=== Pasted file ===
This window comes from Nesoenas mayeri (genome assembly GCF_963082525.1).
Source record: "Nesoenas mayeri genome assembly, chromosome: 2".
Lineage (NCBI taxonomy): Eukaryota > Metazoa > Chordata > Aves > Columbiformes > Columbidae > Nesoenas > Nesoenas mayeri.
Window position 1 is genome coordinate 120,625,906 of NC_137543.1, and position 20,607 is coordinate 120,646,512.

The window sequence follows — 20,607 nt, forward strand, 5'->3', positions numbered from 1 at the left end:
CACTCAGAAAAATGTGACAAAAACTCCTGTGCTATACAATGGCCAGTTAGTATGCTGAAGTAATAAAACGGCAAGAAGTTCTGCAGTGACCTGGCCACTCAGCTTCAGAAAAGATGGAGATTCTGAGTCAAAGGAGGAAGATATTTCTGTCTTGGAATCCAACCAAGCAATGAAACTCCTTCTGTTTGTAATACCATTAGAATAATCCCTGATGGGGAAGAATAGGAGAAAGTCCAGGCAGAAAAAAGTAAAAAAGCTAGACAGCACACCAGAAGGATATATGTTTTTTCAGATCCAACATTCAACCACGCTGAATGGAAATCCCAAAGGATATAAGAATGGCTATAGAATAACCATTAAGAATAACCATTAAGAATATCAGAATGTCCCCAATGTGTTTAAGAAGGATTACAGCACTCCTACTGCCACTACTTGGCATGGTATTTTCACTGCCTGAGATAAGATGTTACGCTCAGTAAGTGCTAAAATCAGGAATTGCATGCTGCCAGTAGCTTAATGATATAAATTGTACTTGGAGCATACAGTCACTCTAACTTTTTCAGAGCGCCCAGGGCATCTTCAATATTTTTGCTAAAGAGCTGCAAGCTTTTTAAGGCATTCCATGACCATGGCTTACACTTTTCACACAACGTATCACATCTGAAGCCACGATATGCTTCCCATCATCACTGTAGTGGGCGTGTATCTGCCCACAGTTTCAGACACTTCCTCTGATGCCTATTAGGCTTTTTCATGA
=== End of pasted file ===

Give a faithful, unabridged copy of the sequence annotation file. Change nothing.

This window comes from Nesoenas mayeri (genome assembly GCF_963082525.1).
Source record: "Nesoenas mayeri genome assembly, chromosome: 2".
Lineage (NCBI taxonomy): Eukaryota > Metazoa > Chordata > Aves > Columbiformes > Columbidae > Nesoenas > Nesoenas mayeri.
Window position 1 is genome coordinate 120,625,906 of NC_137543.1, and position 20,607 is coordinate 120,646,512.

The window sequence follows — 20,607 nt, forward strand, 5'->3', positions numbered from 1 at the left end:
CACTCAGAAAAATGTGACAAAAACTCCTGTGCTATACAATGGCCAGTTAGTATGCTGAAGTAATAAAACGGCAAGAAGTTCTGCAGTGACCTGGCCACTCAGCTTCAGAAAAGATGGAGATTCTGAGTCAAAGGAGGAAGATATTTCTGTCTTGGAATCCAACCAAGCAATGAAACTCCTTCTGTTTGTAATACCATTAGAATAATCCCTGATGGGGAAGAATAGGAGAAAGTCCAGGCAGAAAAAAGTAAAAAAGCTAGACAGCACACCAGAAGGATATATGTTTTTTCAGATCCAACATTCAACCACGCTGAATGGAAATCCCAAAGGATATAAGAATGGCTATAGAATAACCATTAAGAATAACCATTAAGAATATCAGAATGTCCCCAATGTGTTTAAGAAGGATTACAGCACTCCTACTGCCACTACTTGGCATGGTATTTTCACTGCCTGAGATAAGATGTTACGCTCAGTAAGTGCTAAAATCAGGAATTGCATGCTGCCAGTAGCTTAATGATATAAATTGTACTTGGAGCATACAGTCACTCTAACTTTTTCAGAGCGCCCAGGGCATCTTCAATATTTTTGCTAAAGAGCTGCAAGCTTTTTAAGGCATTCCATGACCATGGCTTACACTTTTCACACAACGTATCACATCTGAAGCCACGATATGCTTCCCATCATCACTGTAGTGGGCGTGTATCTGCCCACAGTTTCAGACACTTCCTCTGATGCCTATTAGGCTTTTTCATGA